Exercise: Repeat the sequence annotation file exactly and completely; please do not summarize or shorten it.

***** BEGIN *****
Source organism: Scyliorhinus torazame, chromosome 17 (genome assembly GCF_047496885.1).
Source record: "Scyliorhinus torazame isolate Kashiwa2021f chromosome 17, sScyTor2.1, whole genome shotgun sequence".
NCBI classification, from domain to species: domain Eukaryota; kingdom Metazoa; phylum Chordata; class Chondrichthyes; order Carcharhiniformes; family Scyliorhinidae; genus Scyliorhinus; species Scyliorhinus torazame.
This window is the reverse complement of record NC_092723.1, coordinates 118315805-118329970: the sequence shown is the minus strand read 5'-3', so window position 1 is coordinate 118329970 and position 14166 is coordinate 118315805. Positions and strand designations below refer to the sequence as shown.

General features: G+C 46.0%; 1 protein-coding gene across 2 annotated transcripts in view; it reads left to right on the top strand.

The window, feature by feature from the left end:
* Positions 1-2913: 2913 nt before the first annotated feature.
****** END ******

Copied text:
Source organism: Scyliorhinus torazame, chromosome 17 (genome assembly GCF_047496885.1).
Source record: "Scyliorhinus torazame isolate Kashiwa2021f chromosome 17, sScyTor2.1, whole genome shotgun sequence".
NCBI classification, from domain to species: domain Eukaryota; kingdom Metazoa; phylum Chordata; class Chondrichthyes; order Carcharhiniformes; family Scyliorhinidae; genus Scyliorhinus; species Scyliorhinus torazame.
This window is the reverse complement of record NC_092723.1, coordinates 118315805-118329970: the sequence shown is the minus strand read 5'-3', so window position 1 is coordinate 118329970 and position 14166 is coordinate 118315805. Positions and strand designations below refer to the sequence as shown.

General features: G+C 46.0%; 1 protein-coding gene across 2 annotated transcripts in view; it reads left to right on the top strand.

The window, feature by feature from the left end:
* Positions 1-2913: 2913 nt before the first annotated feature.